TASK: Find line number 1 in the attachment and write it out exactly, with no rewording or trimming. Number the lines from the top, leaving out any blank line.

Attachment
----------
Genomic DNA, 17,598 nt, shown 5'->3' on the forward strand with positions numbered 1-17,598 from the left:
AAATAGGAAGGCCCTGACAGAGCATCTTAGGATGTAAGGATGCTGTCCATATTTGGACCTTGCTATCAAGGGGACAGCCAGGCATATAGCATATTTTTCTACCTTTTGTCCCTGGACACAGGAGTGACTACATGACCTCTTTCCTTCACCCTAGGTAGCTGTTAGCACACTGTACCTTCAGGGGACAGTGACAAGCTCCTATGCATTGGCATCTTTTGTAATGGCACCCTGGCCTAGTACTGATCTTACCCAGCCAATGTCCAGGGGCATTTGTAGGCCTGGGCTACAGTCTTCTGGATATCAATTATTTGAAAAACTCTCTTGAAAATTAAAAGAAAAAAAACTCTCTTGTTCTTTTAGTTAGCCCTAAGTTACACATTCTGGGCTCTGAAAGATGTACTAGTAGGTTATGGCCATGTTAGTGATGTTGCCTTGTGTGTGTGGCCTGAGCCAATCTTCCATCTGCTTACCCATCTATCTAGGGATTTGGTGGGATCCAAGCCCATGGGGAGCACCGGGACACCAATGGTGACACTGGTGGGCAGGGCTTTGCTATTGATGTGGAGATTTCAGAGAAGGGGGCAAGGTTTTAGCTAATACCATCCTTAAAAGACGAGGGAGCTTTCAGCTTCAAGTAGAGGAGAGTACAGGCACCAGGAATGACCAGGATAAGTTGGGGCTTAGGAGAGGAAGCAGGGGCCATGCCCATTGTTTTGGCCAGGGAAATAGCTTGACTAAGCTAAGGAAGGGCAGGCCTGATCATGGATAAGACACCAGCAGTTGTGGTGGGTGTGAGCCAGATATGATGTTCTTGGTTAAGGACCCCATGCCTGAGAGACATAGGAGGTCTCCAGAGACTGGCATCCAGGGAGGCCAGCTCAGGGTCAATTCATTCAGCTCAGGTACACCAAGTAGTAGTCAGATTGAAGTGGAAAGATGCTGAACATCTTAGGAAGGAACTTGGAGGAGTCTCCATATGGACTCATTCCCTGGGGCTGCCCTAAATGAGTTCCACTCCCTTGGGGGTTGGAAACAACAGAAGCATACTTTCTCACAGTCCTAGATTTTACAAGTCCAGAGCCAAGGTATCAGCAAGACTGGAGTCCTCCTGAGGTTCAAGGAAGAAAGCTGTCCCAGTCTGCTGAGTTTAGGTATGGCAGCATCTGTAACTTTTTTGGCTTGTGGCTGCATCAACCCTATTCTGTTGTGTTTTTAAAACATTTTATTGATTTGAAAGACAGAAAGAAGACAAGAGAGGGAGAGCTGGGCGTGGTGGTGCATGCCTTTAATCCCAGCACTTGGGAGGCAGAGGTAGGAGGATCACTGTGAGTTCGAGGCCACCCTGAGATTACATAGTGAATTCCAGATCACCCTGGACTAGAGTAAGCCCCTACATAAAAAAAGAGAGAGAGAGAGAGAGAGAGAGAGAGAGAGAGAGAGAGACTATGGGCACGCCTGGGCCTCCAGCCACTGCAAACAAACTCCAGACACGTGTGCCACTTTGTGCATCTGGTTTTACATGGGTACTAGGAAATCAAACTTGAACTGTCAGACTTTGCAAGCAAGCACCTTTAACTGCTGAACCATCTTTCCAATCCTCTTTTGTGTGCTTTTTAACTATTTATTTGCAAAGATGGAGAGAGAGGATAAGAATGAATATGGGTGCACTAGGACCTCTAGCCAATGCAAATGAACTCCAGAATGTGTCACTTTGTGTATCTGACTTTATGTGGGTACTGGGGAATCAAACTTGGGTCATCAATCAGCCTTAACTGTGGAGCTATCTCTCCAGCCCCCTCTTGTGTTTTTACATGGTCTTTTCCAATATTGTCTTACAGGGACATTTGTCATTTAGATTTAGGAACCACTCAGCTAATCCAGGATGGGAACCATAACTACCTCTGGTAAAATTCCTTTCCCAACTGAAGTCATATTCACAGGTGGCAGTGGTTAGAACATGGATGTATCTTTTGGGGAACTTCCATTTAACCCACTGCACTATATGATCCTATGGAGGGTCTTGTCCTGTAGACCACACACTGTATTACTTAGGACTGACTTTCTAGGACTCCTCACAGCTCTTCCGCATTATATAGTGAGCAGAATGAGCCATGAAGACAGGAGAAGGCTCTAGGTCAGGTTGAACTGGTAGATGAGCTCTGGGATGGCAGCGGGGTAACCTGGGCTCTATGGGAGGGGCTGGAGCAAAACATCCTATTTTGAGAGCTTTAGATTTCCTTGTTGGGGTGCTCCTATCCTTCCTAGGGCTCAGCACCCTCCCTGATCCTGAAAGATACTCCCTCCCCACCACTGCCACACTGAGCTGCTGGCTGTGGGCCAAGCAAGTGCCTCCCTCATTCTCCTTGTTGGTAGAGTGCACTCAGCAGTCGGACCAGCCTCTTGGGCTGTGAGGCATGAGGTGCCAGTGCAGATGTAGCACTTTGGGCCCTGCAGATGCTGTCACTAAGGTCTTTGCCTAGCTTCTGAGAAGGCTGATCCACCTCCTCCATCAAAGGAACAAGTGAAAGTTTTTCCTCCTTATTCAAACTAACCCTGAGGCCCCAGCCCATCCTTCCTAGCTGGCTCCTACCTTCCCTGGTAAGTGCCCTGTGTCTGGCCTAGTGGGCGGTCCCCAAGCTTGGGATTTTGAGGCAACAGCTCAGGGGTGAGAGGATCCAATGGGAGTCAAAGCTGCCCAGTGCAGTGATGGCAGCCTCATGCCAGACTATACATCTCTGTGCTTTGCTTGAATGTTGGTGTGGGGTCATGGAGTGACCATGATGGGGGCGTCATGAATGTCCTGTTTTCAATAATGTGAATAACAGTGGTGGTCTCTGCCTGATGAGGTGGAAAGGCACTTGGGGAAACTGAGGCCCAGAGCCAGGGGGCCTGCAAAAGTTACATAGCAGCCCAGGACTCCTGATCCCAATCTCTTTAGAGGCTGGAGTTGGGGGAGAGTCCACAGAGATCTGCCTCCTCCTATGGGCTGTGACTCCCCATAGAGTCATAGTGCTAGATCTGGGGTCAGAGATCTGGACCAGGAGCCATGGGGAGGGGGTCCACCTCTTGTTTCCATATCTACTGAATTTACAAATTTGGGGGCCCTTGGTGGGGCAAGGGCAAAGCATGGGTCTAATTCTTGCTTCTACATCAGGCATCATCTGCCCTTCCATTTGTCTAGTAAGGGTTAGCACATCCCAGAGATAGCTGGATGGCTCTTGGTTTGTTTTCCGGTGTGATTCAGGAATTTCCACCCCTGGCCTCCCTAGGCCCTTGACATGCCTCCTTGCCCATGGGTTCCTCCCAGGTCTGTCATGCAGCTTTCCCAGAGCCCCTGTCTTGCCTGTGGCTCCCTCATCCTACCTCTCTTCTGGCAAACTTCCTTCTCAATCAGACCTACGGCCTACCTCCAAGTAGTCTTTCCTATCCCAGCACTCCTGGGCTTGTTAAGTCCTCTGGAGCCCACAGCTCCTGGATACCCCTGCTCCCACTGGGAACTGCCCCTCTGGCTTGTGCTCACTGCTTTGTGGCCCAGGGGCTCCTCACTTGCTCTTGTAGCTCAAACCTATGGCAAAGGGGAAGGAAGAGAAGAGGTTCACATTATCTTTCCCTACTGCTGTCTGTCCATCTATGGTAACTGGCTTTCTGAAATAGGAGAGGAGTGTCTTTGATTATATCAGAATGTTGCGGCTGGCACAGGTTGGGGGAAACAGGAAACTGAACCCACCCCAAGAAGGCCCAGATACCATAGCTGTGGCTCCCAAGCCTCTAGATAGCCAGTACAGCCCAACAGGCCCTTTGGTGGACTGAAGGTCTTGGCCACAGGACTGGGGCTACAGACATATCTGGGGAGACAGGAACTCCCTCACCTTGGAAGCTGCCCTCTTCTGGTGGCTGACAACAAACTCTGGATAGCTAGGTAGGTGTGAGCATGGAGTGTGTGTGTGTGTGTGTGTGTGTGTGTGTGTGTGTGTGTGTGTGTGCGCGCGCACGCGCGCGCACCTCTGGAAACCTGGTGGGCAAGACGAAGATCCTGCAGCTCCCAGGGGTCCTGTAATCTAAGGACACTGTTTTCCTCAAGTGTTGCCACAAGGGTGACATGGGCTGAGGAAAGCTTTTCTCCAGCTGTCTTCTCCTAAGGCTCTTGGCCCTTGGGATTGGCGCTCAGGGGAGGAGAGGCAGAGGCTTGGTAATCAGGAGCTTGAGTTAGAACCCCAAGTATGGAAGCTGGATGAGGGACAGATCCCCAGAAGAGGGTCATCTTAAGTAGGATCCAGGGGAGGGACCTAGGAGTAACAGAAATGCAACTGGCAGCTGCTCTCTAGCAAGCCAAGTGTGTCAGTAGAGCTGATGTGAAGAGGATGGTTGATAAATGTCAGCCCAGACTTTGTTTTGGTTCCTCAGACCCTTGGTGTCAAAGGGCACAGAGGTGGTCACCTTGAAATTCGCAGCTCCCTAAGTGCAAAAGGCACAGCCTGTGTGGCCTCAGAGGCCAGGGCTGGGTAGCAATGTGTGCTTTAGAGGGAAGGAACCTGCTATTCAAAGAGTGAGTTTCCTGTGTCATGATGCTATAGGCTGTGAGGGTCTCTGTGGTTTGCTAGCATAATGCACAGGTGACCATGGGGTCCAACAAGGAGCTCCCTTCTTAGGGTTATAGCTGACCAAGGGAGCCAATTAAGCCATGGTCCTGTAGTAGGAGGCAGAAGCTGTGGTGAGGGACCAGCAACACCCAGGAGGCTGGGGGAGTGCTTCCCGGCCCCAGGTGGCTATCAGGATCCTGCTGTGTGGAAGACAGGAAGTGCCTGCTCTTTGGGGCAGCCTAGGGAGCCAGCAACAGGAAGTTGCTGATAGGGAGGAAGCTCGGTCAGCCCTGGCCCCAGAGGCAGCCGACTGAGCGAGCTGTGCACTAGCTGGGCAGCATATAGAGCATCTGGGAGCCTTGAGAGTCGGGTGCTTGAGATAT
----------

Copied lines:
Genomic DNA, 17,598 nt, shown 5'->3' on the forward strand with positions numbered 1-17,598 from the left: